Torres said that while sales surged over the summer months, the number of new listings hit the market has not matched recovery, worsening the state’s housing shortages, particularly for homes under $300,000.
“More people are scrambling out of densely populated areas in favor of smaller crowds and low interest rates,” Oehler said. “More people are working from home and do not have to put up with all the negative factors of living and working in a big city.”
Oehler estimates that about 70-80% of buyers are coming from larger cities. Many buyers see Fredericksburg as a desirable place to retire to after visiting for several years. Others move out of highly populated areas because of politics, taxes, rising crime rates or feeling too crowded.
Demand for properties listed under $300,000 has been high for several years but the properties are a rare find in Fredericksburg, Oehler said.
In mid-August, the MLS showed 19 homes priced less than $300,000 out of 93 total listings.
Of those, 15 were priced at $1 million or higher. The average list price was $606,395.
“We tend to have less and less residential inventory priced below $300,000,” Oehler said. “Demand may be high, but inventory is low.”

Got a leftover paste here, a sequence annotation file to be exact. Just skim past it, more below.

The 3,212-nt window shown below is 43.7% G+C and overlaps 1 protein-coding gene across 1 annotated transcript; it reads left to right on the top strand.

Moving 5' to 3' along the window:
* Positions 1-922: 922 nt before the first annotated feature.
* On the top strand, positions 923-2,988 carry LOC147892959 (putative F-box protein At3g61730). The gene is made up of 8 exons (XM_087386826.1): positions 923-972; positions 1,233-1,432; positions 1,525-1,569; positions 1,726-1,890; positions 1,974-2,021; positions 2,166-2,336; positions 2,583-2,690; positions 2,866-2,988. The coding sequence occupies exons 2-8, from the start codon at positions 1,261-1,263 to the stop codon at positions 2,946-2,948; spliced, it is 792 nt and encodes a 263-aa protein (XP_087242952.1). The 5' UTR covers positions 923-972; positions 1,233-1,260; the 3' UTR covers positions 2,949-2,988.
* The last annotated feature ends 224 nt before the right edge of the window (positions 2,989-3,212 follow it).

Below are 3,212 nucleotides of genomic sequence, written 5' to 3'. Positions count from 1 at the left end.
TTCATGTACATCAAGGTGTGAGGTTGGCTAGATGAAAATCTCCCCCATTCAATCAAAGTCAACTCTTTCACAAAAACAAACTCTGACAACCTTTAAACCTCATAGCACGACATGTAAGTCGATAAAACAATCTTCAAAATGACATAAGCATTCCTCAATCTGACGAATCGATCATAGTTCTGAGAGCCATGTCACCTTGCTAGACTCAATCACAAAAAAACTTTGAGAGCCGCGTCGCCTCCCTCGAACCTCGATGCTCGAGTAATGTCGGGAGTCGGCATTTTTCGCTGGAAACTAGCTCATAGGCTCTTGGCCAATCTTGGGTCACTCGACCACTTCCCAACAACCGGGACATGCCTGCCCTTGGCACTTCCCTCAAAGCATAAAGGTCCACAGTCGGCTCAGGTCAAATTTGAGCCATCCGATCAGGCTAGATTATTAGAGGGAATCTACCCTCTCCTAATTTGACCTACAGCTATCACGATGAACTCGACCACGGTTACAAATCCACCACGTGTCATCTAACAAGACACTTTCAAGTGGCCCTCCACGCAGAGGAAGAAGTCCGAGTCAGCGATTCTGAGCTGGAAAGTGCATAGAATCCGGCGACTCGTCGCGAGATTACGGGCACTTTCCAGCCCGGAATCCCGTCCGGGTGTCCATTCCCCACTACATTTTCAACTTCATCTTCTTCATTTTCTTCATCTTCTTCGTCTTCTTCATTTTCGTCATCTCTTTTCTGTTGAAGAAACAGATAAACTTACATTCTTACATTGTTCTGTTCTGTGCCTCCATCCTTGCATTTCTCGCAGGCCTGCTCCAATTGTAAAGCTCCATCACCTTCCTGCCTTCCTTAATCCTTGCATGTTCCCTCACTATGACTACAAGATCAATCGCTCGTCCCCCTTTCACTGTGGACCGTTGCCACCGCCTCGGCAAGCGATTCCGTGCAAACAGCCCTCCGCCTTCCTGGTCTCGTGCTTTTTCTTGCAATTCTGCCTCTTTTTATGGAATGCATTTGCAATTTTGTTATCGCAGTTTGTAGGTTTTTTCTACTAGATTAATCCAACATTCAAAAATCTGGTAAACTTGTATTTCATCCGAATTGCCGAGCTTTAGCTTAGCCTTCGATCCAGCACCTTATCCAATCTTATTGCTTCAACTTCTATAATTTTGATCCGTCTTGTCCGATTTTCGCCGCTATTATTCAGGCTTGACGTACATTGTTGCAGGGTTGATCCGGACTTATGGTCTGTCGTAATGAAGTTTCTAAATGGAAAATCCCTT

He added that buyers think a good market will last forever but with low inventory, buyers have to act fast.
“Some property owners get caught up in the euphoria of a good market and think it will last forever,” Oehler said. “Over time, conditions that fuel the engine can change and have dramatic effects, some rather quickly.”
According to the Real Estate Center, homes sold in June through the Texas Multiple Listing Service, surpassed 29,000 for the first time since August 2019.
“Texas’ housing market rebounded after two and a half months of sluggish activity amid the economic shutdown,” said Dr. James Gaines, chief economist for the center. “June housing activity recovered substantial pent-up demand.”
After accounting for seasonal factors, the state’s MLS sales increased 34% relative to May but remained below first-quarter levels.
The median price for existing Texas homes jumped from $235,000 to $250,000 in June.
“While June was a positive month for sales activity, the resurgence in contracted coronavirus cases and hospitalizations could reverse the recovery and remains the greatest obstacle to the housing market,” Gaines said.
With the COVID-19 pandemic, real estate agents are adapting to how they sell properties.
Agents are offering virtual tours, taking more photos and offering drive-by viewings for their clients.
“Often, agents drive to showings in their own car while buyers follow behind them,” Oehler said. “Inside the home, if they cannot keep a safe distance, they wear masks and gloves.”
In May, Oehler said buyers tended to look more online for most of their decisions and came to view the properties once they had narrowed them down, rather than looking at a large amount of properties in person.